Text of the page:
ss
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Old 06-21-2007, 12:10 PM   #17
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I'm not sure. I can check, I think I still have some bushings left over.

I'll write myself a note to remind me.

Josh
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Old 06-21-2007, 02:07 PM   #18
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Cool. I was mistaken about the additional materials for that second bushing option I posted above. The Delrin and Teflon are available for an adjacent bushing which I dont think is applicable for us. I ordered the same material you used(MDS-filled nylon) but 4 of the 3/4" bushings for the u-joint and 2 of the 1/2" bushings for the shifter itself.

4 McMaster 6294K88
2 McMaster 6294K64

I also ordered a second Subaru oem shoulder bolt(cause it has that unique and near perfect shoulder length) to use where I removed the riveted pin. I am convinced clearance isnt gonna be a prob or at minimum a little grinder work on the tip of the shoulder bolt. Ill post up pics when the parts get here.

ss
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Old 06-25-2007, 12:36 PM   #19
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Cool,

Yeah post up some pics when you get everything together.

I looked around the garage, and couldn't find any of the bushings I used, so I couldn't check whether a 10mm shaft would work.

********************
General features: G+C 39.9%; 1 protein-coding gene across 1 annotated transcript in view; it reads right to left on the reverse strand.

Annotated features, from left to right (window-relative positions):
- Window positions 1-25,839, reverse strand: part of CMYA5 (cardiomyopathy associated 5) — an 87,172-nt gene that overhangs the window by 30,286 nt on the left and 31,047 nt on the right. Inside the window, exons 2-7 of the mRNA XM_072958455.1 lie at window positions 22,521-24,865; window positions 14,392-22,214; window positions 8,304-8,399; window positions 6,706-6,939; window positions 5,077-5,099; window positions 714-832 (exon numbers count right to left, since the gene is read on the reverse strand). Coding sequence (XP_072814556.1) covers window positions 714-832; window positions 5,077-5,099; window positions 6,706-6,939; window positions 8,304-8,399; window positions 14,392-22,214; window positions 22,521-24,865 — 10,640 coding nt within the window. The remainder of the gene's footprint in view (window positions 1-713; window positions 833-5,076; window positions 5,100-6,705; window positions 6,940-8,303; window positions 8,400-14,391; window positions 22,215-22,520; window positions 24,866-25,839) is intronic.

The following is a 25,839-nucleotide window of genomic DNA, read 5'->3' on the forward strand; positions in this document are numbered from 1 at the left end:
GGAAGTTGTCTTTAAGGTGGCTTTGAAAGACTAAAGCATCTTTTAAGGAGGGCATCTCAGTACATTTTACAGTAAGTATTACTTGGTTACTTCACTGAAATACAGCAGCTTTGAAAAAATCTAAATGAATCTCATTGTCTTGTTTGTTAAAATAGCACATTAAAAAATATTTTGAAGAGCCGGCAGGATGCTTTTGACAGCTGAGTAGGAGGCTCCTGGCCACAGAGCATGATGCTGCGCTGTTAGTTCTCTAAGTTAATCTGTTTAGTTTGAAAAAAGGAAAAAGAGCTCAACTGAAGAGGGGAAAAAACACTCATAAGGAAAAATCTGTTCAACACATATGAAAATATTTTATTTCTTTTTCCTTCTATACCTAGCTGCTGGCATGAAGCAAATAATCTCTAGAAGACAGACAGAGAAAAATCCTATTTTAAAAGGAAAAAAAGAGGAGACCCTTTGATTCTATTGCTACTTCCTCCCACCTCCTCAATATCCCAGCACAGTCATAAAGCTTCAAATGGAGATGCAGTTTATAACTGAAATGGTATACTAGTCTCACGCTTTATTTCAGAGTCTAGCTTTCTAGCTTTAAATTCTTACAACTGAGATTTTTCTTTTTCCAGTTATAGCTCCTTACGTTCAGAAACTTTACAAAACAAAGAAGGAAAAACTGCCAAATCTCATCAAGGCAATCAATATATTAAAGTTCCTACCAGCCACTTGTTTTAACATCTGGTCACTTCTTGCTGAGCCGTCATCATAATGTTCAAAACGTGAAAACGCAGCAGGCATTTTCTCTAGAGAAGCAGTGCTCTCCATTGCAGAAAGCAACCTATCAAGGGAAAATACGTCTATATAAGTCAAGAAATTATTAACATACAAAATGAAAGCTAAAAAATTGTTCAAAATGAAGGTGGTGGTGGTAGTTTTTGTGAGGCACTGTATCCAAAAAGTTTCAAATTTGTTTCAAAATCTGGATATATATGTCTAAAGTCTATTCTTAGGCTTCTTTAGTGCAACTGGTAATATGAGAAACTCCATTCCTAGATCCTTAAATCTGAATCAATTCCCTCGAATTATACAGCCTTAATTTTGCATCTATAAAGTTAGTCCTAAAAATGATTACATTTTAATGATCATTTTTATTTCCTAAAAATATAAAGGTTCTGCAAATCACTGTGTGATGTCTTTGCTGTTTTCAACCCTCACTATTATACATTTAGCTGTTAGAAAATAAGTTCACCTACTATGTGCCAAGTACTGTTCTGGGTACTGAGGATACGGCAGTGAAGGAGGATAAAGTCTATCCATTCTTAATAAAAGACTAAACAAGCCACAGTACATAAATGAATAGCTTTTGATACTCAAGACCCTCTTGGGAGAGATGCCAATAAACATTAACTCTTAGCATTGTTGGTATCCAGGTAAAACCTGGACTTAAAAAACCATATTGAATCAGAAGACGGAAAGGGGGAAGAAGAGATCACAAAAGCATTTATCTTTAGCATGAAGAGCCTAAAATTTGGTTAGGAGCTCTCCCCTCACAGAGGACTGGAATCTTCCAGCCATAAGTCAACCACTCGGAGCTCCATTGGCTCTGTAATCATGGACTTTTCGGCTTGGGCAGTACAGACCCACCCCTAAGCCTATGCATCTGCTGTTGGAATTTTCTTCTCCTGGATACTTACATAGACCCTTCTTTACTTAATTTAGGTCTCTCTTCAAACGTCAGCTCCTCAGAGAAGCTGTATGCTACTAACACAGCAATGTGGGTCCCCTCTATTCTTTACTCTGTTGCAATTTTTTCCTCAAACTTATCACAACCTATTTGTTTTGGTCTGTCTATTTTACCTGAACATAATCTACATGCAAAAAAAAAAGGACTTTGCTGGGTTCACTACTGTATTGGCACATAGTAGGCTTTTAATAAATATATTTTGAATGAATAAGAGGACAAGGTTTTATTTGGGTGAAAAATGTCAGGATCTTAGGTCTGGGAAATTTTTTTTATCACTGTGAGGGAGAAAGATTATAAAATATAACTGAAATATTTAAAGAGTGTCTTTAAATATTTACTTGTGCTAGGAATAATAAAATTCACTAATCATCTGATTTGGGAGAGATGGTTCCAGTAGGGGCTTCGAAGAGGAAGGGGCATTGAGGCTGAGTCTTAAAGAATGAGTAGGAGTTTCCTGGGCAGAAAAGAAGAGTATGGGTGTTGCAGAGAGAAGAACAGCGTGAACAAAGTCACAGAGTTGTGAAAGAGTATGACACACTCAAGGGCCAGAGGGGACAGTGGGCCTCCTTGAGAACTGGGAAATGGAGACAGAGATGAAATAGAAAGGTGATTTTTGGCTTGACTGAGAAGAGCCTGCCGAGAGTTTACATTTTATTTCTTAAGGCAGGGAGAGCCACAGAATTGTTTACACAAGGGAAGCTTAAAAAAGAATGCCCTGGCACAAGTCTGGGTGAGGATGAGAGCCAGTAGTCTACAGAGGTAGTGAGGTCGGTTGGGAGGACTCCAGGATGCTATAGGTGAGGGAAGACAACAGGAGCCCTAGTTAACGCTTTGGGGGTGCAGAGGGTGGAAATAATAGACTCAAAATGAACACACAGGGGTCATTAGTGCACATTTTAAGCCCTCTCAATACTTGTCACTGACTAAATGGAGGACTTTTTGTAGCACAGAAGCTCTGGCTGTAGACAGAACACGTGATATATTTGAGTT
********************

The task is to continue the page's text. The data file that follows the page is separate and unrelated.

Josh
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Old 06-25-2007, 10:08 PM   #20
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Quote:
Originally Posted by subysouth View Post

Rod rear(as would be in 2nd 4th and Reverse)


ss
You do know that the knuckle is upside down in this pic right?

Andrew
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Old 06-26-2007, 01:27 AM   #21
subysouth
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Quote:
Originally Posted by Andrewtech View Post
You do know that the knuckle is upside down in this pic right?

Andrew
You mean the fork assembly attached to the shift rod? If so yep, I posted that above. I was just trying to see how much bolt head clearance there was on the tranny side and the easiest way I could see to do that was to unpin it and rotate 180 degrees and then cycle the rod.